Weekly I/O #46
Prioritize and Communicate, Upper Management, Stage Changes Method, Same Mistakes but Sooner, Comfort the Confused and Confuse the Comfort
Weekly I/O is a project where I share my learning Input/Output. Every Sunday, I write an email newsletter with five things I discovered and learned that week.
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The below is extracted from the email sent on Sep 18, 2022
Here’s a list of what I’m exploring and pondering this week.
1. How to say no? Prioritize and communicate.
Saying no to people without making them feel irked is a gentle art. Lenny, the podcast host, talks about a 2x2 matrix of saying no: prioritize x communicate.
When someone gives us a task that is not on our plate, we could prioritize it among our priority list and not communicate what we will do and where the new task sits in the priorities. We could also communicate and not prioritize it, like saying, “sorry I don’t have time for this right now”.
However, what we should do is prioritize and communicate. We prioritize it among our list and communicate by saying something like, “this new task is going to be third in my priorities. Does this seem reasonable to you, or would you agree that I do this sooner or later?”
Wes Kao also gives an example of how one designer she worked with said no to her. Saying no is all about trade-offs. When she asked the designer to design something for her, he would say something like, “Yes, I can design this for you. That means that the thing I was going to work on today, redesigning this webpage, will have to wait until later this week to be finished. Do you want me to re-prioritize like this?”
For Wes, it felt like she was in control, and this technique converted the conversation from being Yes/No, are you a helpful team player or not, into making sure that we make sure the right things get done first.
2. Good upper management avoids surprises and keeps managers in the loop on what we are doing. The amount of context we think we are over-communicating is usually the right amount.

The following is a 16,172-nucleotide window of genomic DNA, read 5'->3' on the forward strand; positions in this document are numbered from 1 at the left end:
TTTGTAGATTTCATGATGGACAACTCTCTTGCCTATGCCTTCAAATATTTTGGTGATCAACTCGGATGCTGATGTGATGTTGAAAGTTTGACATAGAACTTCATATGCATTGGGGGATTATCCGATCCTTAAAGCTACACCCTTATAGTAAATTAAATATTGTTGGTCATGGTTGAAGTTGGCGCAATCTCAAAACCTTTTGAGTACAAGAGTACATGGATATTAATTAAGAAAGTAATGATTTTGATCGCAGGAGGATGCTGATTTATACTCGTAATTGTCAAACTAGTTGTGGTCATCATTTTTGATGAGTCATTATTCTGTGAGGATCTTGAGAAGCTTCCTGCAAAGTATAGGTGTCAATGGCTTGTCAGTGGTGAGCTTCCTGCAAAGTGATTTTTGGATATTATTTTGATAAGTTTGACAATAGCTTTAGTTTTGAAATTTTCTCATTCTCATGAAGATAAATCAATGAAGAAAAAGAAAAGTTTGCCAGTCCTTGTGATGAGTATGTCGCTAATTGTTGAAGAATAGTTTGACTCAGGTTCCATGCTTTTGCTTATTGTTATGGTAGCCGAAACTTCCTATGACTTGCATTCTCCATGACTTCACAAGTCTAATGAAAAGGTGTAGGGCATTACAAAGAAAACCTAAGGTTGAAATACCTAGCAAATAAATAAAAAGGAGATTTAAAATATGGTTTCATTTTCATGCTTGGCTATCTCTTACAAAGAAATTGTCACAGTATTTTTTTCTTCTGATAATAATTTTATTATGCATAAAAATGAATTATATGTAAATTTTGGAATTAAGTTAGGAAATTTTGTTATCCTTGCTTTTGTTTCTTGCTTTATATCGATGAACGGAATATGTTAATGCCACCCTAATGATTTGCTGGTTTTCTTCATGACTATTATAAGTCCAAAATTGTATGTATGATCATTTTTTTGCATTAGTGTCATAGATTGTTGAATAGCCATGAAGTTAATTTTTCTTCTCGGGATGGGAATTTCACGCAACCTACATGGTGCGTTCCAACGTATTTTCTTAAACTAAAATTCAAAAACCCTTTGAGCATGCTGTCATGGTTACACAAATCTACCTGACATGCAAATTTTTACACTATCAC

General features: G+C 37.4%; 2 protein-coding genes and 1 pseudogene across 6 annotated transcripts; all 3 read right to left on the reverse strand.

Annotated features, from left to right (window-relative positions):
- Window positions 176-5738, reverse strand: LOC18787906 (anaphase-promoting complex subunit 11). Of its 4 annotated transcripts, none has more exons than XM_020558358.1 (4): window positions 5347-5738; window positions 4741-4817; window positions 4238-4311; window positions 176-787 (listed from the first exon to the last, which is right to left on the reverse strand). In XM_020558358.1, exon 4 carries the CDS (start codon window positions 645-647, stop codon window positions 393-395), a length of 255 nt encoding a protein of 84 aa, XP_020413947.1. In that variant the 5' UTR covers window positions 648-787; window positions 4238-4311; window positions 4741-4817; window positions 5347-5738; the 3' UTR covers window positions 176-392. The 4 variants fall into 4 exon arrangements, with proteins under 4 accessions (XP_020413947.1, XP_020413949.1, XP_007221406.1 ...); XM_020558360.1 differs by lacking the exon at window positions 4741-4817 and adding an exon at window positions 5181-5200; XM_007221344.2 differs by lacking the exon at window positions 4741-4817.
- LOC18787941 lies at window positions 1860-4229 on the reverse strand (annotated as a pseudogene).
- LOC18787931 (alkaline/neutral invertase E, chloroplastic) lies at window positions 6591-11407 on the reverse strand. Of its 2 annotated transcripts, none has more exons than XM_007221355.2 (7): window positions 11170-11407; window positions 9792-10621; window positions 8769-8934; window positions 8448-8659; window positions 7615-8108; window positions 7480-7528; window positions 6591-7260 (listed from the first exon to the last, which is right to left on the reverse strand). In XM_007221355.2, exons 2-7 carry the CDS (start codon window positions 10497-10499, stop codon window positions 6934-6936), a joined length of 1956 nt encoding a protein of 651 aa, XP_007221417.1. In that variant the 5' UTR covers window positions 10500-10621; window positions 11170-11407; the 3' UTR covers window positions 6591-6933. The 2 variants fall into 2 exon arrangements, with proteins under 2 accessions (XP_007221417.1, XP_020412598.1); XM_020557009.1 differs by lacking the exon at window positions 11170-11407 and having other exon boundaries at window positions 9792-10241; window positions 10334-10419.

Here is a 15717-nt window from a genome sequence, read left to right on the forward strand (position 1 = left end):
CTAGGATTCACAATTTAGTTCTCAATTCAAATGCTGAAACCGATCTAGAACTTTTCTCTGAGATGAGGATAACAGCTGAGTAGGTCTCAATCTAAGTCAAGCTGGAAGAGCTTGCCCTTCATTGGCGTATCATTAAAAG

In a work context, surprises are generally not great. The general rule is don’t throw anything to your manager that catches them off guard.
Thus, the main thing for good upper management is to keep our manager in the loop on what we are doing and what decisions we are making. We should proactively give the right amount of context. The level of communication we think we are over-communicating is usually the right amount, especially when working remotely.
Lenny gives an example of how he sends a weekly update to his manager titled “State of Lenny” with three sections:
- His current priorities.
- Blockers he needs the manager’s help with.
- Things on his mind currently that week.
Wes Kao also mentioned that we can structure our communication so that someone who already understands it can get the gist and someone who doesn’t can continue reading through asynchronous communication.
3. Punctuate our monologue with stage changes in any presentation and meetings. Think about how long the average attention span is for the audience.
Why are most Zoom meetings draining? Why do we so quickly get distracted and want to turn off our cameras when listening to an online presentation? The average attention span is too short to bear a long monologue.
Stage changes are anything that shakes your audience awake and adds some variety. Some practical examples are asking a question, having someone else chime in and speak, putting something in the chat box, and pulling out a poll before we reveal something.
Wes mentioned in the podcast that the average attention span for students is two to four minutes. Though we can get many different numbers through google, the main point is clear: try to avoid monologue as much as possible.
You can learn more from Wes’s article: The State Change Method: How to deliver engaging live lectures on Zoom.
4. “If I had to live my life again, I’d make the same mistakes, only sooner.” — Tallulah Bankhead
5. “Great writers comfort the confused and confuse the comforted” — David Perell
I think this applies to all kinds of creators, such as artists. Creators make the familiar seem exotic, and the exotic seem familiar.
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